What happens to an astronaut's brain during a mission to Mars? It's besieged by destructive particles that can forever impair cognition, shows a new study.
The researchers found that exposure to highly energetic charged particles - much like those found in the galactic cosmic rays that bombard astronauts during extended spaceflights - cause significant damage to the central nervous system, resulting in cognitive impairments.
"This is not positive news for astronauts deployed on a two- to three-year round trip to Mars," said Charles Limoli, a professor of radiation oncology at the University of California, Irvine.
"Performance decrements, memory deficits, and loss of awareness and focus during spaceflight may affect mission-critical activities, and exposure to these particles may have long-term adverse consequences to cognition throughout life," Limoli added.
For the study, rodents were subjected to charged particle irradiation (fully ionized oxygen and titanium) at the NASA Space Radiation Laboratory. The researchers found that exposure to these particles resulted in brain inflammation, which disrupted the transmission of signals among neurons.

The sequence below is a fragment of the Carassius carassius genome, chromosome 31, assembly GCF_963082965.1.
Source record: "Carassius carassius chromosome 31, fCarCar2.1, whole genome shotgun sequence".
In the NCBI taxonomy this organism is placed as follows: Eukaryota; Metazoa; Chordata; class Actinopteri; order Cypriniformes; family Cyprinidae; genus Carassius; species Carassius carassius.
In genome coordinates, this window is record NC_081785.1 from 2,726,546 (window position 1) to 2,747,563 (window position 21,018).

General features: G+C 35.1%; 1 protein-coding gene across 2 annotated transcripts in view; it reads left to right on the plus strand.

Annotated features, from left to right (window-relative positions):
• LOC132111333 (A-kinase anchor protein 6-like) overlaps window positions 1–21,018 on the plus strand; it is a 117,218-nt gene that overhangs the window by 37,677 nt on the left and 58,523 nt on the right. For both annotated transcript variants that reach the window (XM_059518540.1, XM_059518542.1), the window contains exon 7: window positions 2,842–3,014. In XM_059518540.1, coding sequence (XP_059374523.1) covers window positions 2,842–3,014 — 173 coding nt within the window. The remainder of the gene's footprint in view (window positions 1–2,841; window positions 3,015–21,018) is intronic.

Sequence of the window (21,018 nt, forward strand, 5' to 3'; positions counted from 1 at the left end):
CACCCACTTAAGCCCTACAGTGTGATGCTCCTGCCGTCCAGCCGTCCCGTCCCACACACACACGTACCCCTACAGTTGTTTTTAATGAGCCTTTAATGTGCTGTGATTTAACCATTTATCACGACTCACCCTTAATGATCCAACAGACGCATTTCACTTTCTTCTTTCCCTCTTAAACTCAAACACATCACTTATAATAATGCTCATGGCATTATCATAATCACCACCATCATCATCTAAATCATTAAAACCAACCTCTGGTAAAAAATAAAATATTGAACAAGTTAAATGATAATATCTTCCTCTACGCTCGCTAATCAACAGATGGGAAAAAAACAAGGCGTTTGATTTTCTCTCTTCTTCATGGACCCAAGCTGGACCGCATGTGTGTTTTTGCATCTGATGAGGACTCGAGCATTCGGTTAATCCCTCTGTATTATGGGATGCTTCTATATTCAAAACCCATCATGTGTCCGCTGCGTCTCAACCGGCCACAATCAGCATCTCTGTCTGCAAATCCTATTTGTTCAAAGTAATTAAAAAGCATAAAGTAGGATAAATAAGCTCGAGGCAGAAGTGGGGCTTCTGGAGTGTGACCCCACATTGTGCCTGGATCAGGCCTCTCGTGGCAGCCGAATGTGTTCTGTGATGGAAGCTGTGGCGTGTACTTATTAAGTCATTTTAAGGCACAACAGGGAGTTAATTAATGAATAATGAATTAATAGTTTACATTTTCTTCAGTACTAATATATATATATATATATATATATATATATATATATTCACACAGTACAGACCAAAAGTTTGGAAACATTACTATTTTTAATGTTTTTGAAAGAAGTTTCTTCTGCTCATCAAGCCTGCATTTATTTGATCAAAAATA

Imaging revealed how the brain's communication network was impaired through reductions in the structure of nerve cells called dendrites and spines. Additional synaptic alterations in combination with the structural changes interfered with the capability of nerve cells to efficiently transmit electrochemical signals. Furthermore, these differences were parallel to decreased performance on behavioral tasks designed to test learning and memory.
While cognitive deficits in astronauts would take months to manifest, Limoli said, the time required for a mission to Mars is sufficient for such deficits to develop.
People working for extended periods on the International Space Station do not face the same level of bombardment with galactic cosmic rays, as they are still within the protective magnetosphere of the Earth. The irradiated particles that compose these galactic cosmic rays are mainly remnants of past supernova events.
As a partial solution, Limoli said, spacecraft could be designed to include areas of increased shielding, such as those used for rest and sleep. However, these highly energetic particles will traverse the ship nonetheless, he noted, "and there is really no escaping them".
The study was published in Science Advances